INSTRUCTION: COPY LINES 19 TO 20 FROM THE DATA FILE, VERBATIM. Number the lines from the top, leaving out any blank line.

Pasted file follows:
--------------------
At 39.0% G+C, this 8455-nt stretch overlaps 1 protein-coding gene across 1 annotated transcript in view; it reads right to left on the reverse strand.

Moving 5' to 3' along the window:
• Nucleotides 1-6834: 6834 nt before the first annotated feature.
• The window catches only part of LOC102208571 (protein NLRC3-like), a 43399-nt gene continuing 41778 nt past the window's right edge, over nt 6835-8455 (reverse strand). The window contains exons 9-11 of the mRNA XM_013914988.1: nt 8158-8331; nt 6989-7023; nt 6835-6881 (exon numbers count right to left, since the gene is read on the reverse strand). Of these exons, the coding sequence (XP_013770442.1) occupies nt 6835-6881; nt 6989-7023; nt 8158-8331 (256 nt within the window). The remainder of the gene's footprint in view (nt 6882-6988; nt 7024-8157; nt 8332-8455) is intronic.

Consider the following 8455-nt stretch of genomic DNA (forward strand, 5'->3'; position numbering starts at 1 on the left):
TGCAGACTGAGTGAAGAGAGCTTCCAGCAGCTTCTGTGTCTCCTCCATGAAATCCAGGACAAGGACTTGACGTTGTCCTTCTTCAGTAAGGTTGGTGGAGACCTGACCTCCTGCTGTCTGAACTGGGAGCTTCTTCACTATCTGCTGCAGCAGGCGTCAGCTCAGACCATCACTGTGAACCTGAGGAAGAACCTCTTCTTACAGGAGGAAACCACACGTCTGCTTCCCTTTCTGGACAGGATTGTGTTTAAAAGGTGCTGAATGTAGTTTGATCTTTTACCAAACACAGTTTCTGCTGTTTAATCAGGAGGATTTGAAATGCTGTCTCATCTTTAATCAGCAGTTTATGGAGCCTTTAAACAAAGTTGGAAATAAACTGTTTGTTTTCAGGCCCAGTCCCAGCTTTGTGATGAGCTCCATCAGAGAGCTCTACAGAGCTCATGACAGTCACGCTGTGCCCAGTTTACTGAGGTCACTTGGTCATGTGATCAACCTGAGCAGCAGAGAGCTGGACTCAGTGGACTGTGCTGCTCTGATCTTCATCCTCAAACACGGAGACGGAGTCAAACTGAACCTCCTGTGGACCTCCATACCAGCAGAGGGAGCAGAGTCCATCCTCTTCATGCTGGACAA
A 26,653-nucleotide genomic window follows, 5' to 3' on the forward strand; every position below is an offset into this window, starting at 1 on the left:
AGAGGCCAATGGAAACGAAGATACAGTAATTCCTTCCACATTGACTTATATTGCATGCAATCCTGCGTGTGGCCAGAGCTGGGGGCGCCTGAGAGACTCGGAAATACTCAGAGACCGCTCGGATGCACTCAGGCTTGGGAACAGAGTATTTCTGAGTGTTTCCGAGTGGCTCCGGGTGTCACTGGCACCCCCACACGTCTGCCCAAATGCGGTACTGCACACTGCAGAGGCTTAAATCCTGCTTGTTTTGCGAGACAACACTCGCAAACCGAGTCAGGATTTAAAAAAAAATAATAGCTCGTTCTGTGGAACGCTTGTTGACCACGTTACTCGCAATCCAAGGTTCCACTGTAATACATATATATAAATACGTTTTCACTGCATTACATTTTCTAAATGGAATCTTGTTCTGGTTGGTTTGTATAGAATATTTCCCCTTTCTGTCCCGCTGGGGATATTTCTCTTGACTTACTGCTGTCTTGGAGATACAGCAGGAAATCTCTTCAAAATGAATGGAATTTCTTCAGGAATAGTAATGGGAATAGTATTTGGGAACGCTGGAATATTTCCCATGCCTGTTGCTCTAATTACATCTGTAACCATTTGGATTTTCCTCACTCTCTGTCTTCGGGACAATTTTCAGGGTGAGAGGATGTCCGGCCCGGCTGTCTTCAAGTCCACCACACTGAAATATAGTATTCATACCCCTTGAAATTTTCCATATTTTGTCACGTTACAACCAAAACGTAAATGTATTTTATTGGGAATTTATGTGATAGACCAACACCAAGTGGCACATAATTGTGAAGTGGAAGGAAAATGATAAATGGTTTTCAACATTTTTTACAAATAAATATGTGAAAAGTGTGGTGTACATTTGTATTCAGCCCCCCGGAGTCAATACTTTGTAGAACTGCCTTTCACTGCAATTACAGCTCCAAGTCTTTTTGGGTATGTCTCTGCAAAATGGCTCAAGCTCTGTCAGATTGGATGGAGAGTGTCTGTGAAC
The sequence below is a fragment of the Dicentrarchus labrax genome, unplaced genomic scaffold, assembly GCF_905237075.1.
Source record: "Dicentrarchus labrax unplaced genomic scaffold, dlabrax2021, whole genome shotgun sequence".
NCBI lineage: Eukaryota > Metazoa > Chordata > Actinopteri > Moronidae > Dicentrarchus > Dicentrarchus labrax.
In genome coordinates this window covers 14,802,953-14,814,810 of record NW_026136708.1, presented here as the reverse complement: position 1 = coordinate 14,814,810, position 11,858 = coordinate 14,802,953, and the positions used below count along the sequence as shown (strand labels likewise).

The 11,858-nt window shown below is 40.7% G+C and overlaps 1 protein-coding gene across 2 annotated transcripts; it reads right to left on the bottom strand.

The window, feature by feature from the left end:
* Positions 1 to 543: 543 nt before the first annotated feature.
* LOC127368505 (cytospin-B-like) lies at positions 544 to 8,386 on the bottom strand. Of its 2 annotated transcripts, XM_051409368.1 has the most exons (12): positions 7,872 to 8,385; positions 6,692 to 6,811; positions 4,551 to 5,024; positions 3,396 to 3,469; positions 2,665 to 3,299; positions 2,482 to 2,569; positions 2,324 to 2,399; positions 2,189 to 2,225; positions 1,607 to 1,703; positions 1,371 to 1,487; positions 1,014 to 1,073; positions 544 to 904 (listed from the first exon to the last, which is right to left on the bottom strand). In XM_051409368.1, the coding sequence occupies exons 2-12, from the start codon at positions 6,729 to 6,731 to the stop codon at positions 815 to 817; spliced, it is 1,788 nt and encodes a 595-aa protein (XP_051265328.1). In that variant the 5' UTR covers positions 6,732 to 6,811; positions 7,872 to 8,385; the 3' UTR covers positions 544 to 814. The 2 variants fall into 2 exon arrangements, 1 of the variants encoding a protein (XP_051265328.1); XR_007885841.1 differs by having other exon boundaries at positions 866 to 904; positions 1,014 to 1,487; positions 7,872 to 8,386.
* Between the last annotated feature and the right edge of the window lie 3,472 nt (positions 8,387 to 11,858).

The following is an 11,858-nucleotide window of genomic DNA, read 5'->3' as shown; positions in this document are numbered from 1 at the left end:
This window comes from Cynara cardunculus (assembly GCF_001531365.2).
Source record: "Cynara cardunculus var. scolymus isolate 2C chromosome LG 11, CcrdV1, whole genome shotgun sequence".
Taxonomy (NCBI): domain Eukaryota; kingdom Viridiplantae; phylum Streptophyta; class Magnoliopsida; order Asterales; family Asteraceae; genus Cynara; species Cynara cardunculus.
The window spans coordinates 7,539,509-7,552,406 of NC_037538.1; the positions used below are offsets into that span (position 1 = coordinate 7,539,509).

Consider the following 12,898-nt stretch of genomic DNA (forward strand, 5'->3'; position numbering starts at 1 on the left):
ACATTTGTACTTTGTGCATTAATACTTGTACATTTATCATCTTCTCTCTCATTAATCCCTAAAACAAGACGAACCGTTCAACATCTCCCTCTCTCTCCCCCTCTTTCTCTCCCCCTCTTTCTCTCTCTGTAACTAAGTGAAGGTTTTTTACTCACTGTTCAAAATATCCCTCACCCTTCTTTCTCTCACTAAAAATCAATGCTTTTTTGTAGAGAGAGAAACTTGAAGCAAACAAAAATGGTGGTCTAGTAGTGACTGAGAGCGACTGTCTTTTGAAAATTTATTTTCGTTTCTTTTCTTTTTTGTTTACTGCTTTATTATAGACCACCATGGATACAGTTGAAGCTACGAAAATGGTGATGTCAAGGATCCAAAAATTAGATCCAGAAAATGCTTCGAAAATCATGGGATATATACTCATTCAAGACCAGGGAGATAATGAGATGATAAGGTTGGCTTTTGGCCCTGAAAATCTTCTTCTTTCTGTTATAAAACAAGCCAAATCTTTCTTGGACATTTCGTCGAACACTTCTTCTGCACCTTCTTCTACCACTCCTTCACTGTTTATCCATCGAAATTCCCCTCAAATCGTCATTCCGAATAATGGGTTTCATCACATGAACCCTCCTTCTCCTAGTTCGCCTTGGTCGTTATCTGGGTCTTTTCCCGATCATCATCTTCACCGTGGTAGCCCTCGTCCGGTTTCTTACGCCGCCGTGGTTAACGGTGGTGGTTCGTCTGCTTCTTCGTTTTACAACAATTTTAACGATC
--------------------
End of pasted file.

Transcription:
This window comes from Cynara cardunculus (assembly GCF_001531365.2).
Source record: "Cynara cardunculus var. scolymus isolate 2C chromosome LG 11, CcrdV1, whole genome shotgun sequence".